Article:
He found an inexpensive place close by the city gate for their evening rest. In some of the rural lodgings Garan's metallic hand had drawn notice. Here, the clerk paid no mind at all. His eyes were vacant and incurious like Garan's. But this was no machine, merely a shell of a man who sat behind a counter and drank wine to excess and burned through his days trading money for room keys.
They climbed stairs to their assigned room. It was small, but had two beds and was clean. Garan would spend the evening on the floor. Corrine would lie in one bed. Neither she nor Garan slept but they would wait patiently for Halvern while he did. Halvern had never wondered what Garan did during these hours, but Corrine was different. He wondered if she got bored.
At dawn, Halvern awoke to find her standing by the window, looking out at the city. He went to her side. She noticed him and pointed out the window towards the castle.
"That is where the King lives?"
He told her it was.
"Would he have use of ... of a machine such as me?"
"He might. But I would not be able to just walk up to the King's castle and demand an audience."
"King Allard loves music."
He looked at her. She gazed steadily out the window.
"What makes you think this?"
"I don't think it. I know it."
Her shoulders moved in something like a shrug. "I don't know."
"Maybe we can try going there if we have no luck with other buyers." He said it, but didn't mean it. The deceit made him uncomfortable.
Halvern left to wash up and eat. When he returned, Corrine was still at the window. He beckoned both her and Garan to get ready. They went into the city center to the establishment of a merchant who traded in imported goods. Years back, this merchant had shown interest in a creation of Halvern's, but a lack of funds had kept him from completing the transaction.
When they arrived, the store was not yet open for the day but the florid man beckoned them inside. "So, old man, what are you here to sell?"
"A musical marvel, sir. Her name is Corrine. Would you like her to sing for you?"
"Of course. Let me hear her. Does she know 'The Paladin's Ballad'?"
Halvern was pleased at the request and instructed Corinne to sing the ballad. This was one of the first long songs which he had taught her. She went through the first verse flawlessly, the merchant's eyes never leaving her face. Halvern could practically feel the heft of the bag of money he would receive as payment for his creation.
Her singing faltered at the beginning of the second verse. She mixed up some words and tried to backtrack. Her voice cracked off-key and she skipped straight from the middle of the second verse to the end of the third. Halvern's face warmed as if he were the one failing to perform properly. He saw the merchant had grown restless. The weight of a money sack no longer felt as real.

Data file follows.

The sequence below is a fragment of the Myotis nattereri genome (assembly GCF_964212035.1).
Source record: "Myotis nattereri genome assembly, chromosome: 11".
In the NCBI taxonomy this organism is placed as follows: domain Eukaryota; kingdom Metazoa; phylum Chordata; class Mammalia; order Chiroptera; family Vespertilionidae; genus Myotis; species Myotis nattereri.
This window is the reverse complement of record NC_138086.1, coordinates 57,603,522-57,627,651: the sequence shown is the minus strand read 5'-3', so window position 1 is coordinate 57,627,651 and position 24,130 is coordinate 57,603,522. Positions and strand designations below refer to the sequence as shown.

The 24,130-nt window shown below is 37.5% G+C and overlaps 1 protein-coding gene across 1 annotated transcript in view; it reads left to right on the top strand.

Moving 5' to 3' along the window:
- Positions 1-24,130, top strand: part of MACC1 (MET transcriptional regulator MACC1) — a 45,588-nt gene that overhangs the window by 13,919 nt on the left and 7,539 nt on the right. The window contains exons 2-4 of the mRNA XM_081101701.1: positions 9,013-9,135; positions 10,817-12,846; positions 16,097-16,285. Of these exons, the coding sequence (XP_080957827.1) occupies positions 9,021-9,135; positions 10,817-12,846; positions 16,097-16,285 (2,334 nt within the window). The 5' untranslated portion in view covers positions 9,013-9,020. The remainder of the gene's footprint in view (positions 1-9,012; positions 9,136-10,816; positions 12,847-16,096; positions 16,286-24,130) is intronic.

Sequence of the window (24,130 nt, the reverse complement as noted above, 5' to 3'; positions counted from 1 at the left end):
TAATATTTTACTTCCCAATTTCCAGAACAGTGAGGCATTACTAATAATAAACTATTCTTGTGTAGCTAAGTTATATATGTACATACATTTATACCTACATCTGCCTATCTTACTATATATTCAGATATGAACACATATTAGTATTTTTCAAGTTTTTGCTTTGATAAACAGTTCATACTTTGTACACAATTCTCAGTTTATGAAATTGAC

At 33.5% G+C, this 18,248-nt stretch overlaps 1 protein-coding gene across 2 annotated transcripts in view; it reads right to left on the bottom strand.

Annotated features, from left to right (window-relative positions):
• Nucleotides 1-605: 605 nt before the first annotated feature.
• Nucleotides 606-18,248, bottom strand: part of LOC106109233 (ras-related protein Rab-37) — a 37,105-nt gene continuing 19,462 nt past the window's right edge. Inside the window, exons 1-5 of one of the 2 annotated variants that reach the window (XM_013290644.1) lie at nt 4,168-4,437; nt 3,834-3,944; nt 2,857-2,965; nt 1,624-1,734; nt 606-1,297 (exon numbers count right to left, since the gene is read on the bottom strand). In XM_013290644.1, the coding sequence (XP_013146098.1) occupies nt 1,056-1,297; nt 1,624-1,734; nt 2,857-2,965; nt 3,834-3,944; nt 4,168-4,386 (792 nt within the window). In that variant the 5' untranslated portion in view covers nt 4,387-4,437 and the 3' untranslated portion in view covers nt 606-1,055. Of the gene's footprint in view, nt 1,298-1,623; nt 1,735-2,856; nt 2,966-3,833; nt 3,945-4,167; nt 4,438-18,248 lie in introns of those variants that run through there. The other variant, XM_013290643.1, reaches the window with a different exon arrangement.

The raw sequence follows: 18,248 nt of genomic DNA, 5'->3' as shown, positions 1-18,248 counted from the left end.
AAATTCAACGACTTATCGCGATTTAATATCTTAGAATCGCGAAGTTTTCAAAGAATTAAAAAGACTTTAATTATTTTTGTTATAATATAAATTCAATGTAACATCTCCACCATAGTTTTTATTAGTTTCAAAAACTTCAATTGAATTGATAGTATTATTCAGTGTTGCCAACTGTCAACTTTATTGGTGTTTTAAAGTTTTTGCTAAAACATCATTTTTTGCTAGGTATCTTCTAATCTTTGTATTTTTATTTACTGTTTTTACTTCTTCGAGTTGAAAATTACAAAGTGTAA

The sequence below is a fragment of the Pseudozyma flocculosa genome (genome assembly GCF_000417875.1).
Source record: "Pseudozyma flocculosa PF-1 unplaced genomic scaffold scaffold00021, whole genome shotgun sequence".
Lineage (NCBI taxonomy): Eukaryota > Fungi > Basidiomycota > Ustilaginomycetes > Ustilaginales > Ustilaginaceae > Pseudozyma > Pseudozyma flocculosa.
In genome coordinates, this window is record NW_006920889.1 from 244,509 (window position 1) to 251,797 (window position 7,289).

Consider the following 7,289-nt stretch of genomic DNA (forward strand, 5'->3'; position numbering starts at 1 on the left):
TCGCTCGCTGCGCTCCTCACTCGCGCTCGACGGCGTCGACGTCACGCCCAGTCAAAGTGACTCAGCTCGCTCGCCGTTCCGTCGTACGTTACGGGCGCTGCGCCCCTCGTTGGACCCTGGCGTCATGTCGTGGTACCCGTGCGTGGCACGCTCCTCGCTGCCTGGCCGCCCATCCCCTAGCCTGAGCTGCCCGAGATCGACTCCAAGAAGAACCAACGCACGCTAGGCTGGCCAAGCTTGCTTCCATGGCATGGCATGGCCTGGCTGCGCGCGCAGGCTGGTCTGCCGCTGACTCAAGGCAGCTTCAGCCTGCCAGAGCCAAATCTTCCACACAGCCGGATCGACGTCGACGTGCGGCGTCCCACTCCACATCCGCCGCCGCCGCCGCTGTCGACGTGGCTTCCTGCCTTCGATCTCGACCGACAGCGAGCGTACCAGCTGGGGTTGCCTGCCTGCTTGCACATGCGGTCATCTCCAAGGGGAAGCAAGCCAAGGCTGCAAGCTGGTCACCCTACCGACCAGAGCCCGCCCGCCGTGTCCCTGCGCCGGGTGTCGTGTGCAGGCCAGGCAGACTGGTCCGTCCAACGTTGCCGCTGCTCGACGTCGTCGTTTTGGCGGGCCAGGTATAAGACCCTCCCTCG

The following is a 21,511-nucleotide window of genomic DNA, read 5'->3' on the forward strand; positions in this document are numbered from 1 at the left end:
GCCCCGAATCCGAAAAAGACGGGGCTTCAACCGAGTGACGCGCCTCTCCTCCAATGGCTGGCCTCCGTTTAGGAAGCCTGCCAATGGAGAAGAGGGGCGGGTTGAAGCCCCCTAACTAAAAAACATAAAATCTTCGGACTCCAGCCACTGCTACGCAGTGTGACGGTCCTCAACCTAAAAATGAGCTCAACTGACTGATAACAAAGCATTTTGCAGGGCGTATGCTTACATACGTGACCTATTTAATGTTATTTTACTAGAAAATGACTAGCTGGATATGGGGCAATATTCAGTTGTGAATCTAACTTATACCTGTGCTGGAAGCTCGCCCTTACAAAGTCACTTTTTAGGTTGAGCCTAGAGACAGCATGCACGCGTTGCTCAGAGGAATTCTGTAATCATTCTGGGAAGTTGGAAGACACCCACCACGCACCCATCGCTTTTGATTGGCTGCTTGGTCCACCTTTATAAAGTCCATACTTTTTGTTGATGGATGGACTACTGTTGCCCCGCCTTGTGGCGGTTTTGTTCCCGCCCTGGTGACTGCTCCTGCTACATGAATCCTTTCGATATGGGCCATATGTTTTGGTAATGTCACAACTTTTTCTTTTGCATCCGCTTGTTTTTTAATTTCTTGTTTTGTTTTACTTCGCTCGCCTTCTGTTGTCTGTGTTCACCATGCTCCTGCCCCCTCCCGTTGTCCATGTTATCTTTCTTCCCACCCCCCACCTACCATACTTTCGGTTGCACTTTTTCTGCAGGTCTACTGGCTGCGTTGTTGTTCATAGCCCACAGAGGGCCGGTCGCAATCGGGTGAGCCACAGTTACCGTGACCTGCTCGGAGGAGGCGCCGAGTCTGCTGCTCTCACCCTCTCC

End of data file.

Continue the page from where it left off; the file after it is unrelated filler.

She finished the song strongly, but the damage had been done.
"A beautiful device, Halvern. A shame it does not make music which is as lovely."
He could not think of what to say. In all the demonstrations, Corrine had never failed. And on this song, one of those she had sung the most often. All he could do was thank the man for his time.
They left the store. Garan fell in step with them, going down the road.
"What happened, Corrine?"
"He did not inspire me."
Halvern stopped. His companions obediently came to a halt as well.
He looked at Corrine, staring in her eyes. She looked straight back at him. Something in her expression confounded Halvern. Again his cheeks were burning, but this time he was angry, not embarrassed.
"What inspiration does a machine need to perform its function?" She did not reply and Halvern's insides churned. The behavior could be a defect. But Corrine had long seemed to have some spark not present in his other creations.
"If you will take me to the castle," Corinne said, "you will find me quite inspired."
Damnation! A machine with a mind of its own.
"And if we're turned away?"
"Going there will be inspiration enough."
Halvern considered her for a long moment. Now, more than ever, he wanted to be rid of this one. And if this was the only way ...
"Fine. But I'll not get myself arrested by the king's guard. If they refuse us admission, we leave. And if you think you can play games with future demonstrations, understand I will take such behavior as a sign that you require repairs."
Halvern did not wait for acknowledgement. He started down the road with as much drive as he could muster. Garan easily strode beside him and Corrine followed closely behind.
On the way to the castle, he considered how best to request an audience. He could play Corrine's game and make a poor showing, then hold her to her promise that an attempt was sufficient. But she was so certain they would be let inside and what a coup it would be to say one of his devices had sold to royalty!
Halvern chose an epic song describing the battle which led to their land's independence. He instructed her to begin singing it as they made their approach up the road to the castle. When they came to the guardhouse, he motioned for her to stop.
"Gentlemen! His majesty's servant Halvern the inventor humbly requests entrance so he may demonstrate the machine whose singing you have just heard."
The guards glanced at each other. The younger of them spoke first. "What machine, eh? That's a girl you've got there."
Halvern reached for Corrine's mouth. She did not flinch. He opened it until it gaped wider than any person's mouth could and showed the guard the gears which moved her jaw.
"This machine, which I call Corrine, can sing many songs and learn new ones. It has come to my attention that the King is fond of music," he hoped fervently this was true, "and I believe he would be interested to see this device perform."
The two guards consulted. The older sent the younger inside and told Halvern's party to step aside. Time passed. Halvern shuffled his feet and tried to decide if a delay was good news or bad.